Calling sleep a “health imperative,” authors from leading clinical and scientific sleep societies urge the nation’s health stakeholders to take notice.
A joint white paper by the American Academy of Sleep Medicine (AASM) and the Sleep Research Society (SRS) emphasizing the importance of sleep and directed at the nation’s health stakeholders is being published in the June 1 issue of the journal SLEEP.
“Sleep: A Health Imperative” summarizes the scientific evidence showing that sufficient sleep and circadian alignment in adults is as important to health as good nutrition and adequate exercise. The paper specifically discusses the associations between sleep deficiency, defined as a state of inadequate or mistimed sleep, and major health risks such as cardiovascular disease, obesity, type 2 diabetes, and cancer. The paper also emphasizes that sleep deprivation is a threat to public safety because it increases the risk of work-related accidents and motor vehicle crashes.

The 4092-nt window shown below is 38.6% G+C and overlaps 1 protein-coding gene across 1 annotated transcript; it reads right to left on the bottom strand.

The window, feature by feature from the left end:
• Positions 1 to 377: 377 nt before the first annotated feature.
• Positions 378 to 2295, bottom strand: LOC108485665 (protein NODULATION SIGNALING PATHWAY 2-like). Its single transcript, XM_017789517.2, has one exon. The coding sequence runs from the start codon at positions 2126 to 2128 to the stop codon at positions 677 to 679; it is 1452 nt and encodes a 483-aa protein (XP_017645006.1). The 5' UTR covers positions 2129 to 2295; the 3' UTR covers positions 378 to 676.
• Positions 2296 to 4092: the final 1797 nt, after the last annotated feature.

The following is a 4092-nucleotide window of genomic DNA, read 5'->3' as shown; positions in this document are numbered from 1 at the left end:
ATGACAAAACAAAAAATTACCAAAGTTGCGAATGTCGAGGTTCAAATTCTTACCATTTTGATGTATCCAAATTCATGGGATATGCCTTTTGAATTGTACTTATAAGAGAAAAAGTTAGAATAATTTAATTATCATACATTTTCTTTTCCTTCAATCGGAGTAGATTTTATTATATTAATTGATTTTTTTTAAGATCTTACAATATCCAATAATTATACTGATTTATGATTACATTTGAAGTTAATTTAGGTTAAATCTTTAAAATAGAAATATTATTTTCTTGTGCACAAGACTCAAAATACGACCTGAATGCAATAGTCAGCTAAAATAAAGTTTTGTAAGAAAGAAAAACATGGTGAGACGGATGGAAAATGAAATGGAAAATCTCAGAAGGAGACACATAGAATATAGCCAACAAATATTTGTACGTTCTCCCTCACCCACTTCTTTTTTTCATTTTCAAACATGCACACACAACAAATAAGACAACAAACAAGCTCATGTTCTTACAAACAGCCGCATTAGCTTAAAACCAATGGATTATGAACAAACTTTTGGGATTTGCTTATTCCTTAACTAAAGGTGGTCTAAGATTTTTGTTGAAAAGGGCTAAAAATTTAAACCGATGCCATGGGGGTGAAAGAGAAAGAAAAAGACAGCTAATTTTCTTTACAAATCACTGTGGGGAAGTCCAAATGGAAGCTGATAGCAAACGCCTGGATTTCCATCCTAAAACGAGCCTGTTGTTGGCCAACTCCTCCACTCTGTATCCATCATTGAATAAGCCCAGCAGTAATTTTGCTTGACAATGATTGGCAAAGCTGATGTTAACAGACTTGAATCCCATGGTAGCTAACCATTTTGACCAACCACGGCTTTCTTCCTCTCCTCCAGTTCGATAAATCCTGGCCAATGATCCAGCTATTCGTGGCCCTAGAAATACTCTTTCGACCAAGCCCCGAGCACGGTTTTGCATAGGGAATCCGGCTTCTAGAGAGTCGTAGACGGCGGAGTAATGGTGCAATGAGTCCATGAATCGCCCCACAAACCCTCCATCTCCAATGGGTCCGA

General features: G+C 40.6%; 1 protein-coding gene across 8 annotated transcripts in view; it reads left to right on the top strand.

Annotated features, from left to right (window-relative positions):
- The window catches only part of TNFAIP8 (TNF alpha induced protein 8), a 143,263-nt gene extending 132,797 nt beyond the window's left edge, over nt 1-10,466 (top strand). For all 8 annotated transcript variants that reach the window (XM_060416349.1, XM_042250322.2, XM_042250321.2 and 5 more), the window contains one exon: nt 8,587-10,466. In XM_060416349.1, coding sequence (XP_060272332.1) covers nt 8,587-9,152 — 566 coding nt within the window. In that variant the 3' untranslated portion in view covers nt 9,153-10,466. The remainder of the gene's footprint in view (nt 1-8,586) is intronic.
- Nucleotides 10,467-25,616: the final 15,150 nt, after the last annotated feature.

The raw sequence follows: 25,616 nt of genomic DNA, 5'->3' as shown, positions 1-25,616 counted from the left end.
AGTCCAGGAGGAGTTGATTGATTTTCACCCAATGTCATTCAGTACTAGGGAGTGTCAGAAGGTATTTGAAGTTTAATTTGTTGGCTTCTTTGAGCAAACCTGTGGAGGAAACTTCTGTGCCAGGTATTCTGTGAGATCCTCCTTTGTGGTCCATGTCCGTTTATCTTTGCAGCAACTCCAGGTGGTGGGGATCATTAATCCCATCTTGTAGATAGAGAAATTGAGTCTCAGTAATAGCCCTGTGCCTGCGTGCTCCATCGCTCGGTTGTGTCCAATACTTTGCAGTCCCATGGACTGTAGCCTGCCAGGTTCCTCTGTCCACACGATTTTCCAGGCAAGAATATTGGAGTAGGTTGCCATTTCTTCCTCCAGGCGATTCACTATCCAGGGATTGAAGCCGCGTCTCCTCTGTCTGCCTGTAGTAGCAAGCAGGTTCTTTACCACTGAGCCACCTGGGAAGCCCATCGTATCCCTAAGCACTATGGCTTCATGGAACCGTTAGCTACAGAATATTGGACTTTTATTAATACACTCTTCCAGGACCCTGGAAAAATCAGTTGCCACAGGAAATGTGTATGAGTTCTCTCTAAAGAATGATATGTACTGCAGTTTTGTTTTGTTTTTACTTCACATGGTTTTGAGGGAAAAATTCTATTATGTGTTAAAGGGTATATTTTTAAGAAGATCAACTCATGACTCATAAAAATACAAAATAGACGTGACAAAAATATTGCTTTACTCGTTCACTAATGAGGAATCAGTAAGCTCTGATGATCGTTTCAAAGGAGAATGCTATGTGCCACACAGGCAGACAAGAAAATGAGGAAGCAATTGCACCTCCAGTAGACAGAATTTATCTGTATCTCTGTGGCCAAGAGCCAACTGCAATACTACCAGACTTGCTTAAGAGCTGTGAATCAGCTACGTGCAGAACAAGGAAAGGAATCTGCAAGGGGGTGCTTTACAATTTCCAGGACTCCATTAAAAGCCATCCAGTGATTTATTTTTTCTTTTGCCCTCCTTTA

Conclusions from the paper state that:
- Sleep deficiency is a growing and underappreciated determinant of health status.
- The societal consequences of sleep deficiency are enormous.
- It is a public health imperative to determine the mechanisms underlying the adverse health effects of sleep deficiency.
- It is critical to assess countermeasures directed at improving sleep and overall health in people suffering from chronic sleep deficiency.
- Increasing sleep duration may be more achievable than other health-promoting behaviors such as improving nutrition and increasing activity levels.
The paper urges health care personnel, government agencies, educational institutions, employers, community organizations, industry leaders, individuals, and families to prioritize sleep for the betterment of personal and societal health.